Oklahoma Department of Corrections

Kate Carlton Greer / Oklahoma Public Media Exchange

Oklahoma’s Department of Corrections begins moving inmates Tuesday to a newly leased private facility in far western Oklahoma, where state employees will run the prison. The agreement between the state and Corrections Corporation of America is a first in Oklahoma’s prison system.

SUE OGROCKI / AP

The Oklahoma House of Representatives reversed itself Wednesday on a bill it defeated 48-44 on Monday. The new vote approves modifications of the requirements to become the head of the state Department of Corrections.

Under the bill’s language, the agency director no longer needs a master’s degree or five years experience in corrections. The changes make the Department of Corrections’ current Interim Director Joe Allbaugh eligible.

This Week in Oklahoma Politics, KOSU's Michael Cross talks with Republican Political Consultant Neva Hill and ACLU Oklahoma Executive Director Ryan Kiesel about the local Sigma Alpha Epsilon alumni hiring attorney Stephen Jones and a Senate bill to ban teachers from paying union dues out of their paycheck.

The trio also discuss documents released by the Department of Corrections on the botched execution of Clayton Lockett, the lack of documents from the Governor's office and Lt. Gov. Todd Lamb admits he has his eye on the Governor's office in 2018.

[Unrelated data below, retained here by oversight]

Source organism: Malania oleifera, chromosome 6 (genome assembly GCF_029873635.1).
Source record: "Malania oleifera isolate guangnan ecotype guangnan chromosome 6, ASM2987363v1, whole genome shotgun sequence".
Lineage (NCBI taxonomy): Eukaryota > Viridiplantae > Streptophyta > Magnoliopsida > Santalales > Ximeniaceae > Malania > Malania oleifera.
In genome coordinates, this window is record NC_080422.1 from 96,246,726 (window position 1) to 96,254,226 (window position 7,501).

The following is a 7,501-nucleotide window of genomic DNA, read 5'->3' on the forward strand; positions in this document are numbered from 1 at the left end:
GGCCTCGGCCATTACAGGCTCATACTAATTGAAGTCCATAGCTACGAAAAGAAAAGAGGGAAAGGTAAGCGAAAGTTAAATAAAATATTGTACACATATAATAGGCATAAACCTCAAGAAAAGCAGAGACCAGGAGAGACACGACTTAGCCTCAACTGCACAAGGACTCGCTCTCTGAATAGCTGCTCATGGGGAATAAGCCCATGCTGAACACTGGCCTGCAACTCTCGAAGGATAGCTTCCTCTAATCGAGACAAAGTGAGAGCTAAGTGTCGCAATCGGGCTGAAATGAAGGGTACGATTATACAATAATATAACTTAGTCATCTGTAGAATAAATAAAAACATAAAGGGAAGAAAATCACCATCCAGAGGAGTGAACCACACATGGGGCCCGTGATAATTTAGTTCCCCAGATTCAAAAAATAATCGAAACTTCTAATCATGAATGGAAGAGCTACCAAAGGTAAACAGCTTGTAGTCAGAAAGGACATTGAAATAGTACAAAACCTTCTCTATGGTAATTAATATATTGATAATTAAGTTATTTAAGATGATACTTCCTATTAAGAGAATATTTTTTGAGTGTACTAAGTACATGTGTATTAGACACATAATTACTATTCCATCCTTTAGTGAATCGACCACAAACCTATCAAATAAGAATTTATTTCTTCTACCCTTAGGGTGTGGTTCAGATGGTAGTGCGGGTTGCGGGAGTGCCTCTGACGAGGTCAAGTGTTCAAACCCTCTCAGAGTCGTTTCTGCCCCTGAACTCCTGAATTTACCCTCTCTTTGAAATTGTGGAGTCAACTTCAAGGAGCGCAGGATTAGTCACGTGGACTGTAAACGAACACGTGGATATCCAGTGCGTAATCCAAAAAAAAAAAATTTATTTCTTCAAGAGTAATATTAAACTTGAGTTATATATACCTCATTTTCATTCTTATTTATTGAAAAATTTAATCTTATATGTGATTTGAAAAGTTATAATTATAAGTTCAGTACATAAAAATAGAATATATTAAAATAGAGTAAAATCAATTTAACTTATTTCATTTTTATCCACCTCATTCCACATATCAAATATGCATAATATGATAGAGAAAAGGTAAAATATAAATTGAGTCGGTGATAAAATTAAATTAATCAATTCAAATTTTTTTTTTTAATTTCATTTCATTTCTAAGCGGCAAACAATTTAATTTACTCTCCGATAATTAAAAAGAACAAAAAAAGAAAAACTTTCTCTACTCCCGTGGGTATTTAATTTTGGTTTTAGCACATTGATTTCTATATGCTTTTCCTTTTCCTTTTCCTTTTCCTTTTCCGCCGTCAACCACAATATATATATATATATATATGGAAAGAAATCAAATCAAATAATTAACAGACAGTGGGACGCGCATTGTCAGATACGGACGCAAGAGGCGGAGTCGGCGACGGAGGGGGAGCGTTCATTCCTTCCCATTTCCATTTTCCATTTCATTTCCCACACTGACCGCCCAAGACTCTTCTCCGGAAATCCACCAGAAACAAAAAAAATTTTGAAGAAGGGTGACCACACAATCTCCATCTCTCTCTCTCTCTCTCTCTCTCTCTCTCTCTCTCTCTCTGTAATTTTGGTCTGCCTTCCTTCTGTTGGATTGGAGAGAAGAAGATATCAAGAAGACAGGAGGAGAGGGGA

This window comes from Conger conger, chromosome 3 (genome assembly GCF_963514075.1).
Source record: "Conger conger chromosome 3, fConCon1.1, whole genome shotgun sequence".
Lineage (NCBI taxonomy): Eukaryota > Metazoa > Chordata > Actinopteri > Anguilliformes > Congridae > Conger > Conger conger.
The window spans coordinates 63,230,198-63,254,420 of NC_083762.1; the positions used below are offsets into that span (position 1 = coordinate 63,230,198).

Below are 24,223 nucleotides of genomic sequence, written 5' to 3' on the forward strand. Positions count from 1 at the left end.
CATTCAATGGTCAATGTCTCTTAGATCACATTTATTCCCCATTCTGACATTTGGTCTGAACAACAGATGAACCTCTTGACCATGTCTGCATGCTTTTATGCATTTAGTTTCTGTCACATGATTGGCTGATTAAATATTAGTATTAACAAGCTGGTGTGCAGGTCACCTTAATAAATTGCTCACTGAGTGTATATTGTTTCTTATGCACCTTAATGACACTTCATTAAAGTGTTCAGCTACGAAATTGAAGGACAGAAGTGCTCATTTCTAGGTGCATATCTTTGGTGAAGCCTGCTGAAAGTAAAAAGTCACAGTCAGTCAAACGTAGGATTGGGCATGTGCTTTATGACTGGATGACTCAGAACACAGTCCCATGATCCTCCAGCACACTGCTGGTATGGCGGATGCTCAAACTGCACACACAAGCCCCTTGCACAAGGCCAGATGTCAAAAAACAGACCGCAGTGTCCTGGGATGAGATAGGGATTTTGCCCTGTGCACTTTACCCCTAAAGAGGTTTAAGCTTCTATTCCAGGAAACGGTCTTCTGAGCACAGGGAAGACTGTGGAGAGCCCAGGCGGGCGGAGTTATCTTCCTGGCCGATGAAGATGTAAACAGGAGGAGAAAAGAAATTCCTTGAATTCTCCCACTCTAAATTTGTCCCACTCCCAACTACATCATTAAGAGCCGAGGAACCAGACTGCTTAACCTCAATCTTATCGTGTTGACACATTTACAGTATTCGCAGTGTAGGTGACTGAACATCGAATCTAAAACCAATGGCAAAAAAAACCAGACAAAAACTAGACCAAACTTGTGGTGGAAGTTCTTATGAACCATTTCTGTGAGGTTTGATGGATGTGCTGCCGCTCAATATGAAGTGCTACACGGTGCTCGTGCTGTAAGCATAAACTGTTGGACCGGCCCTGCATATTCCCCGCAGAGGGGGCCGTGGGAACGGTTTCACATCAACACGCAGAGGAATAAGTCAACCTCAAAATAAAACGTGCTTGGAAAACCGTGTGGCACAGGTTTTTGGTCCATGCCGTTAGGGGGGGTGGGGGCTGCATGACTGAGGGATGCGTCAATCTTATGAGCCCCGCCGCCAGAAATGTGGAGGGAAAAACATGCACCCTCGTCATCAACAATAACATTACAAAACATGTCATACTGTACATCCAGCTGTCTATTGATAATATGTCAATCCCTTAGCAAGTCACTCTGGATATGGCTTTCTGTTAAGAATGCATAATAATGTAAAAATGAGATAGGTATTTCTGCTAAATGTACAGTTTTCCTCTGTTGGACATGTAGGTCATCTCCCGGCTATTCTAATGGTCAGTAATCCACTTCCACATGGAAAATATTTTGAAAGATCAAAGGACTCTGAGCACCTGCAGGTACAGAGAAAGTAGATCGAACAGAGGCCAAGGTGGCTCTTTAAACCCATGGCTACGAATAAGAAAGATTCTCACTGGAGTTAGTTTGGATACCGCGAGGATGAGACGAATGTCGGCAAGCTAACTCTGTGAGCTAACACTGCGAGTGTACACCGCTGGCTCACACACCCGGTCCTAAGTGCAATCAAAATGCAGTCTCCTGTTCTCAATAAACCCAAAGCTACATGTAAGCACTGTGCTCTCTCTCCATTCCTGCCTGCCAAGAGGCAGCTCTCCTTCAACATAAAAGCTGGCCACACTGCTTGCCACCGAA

Headlines for Monday, December 15, 2014:

  • Policy changes at the Department of Corrections result in the early release of hundreds of violent criminals and sex offenders. (Oklahoma Watch)

  • The architects who built the Devon Tower want to build a new 27-story building in downtown. (NewsOK)

  • A bill under consideration this spring allows lawmakers to carry guns anywhere including college campuses and the State Capitol. (Tulsa World)

Nearly 50 years since it was first designed by social psychology students at Harvard, the electronic monitoring device has become a significant part of the criminal justice system. More popularly associated with law-breaking celebrities like Paris Hilton or Martha Stewart, the electronic ankle bracelet has been used to track hundreds of thousands of sex offenders, DUI offenders, people free on bail and others.

But its current use is not quite what its inventors had in mind.

This Week in Oklahoma Politics KOSU's Michael Cross talks with Republican Political Consultant Neva Hill and ACLU Oklahoma Executive Director Ryan Kiesel about the governor choosing to sign or veto a bill bringing parents and educators into the decision of reading retention for 3rd graders, concrete is falling into offices at the State Capitol, the governor approves a $13M supplemental for the Department of Corrections and the co-founder of the Sooner Tea Party creates a parody website poking fun at the senator he's accused of blackmailing.

  In This Week in Oklahoma Politics, KOSU's Michael Cross talks to Republican Political Consultant Neva Hill and ACLU Oklahoma Executive Director Ryan Kiesel about a $13M supplemental budget bill under consideration in the State Capitol, the State Treasurer levels warning after Kansas bond rating drops, budget talks appear stalled with just three weeks left in the session and House Speaker Jeff Hickman gets elected to a full two year term.

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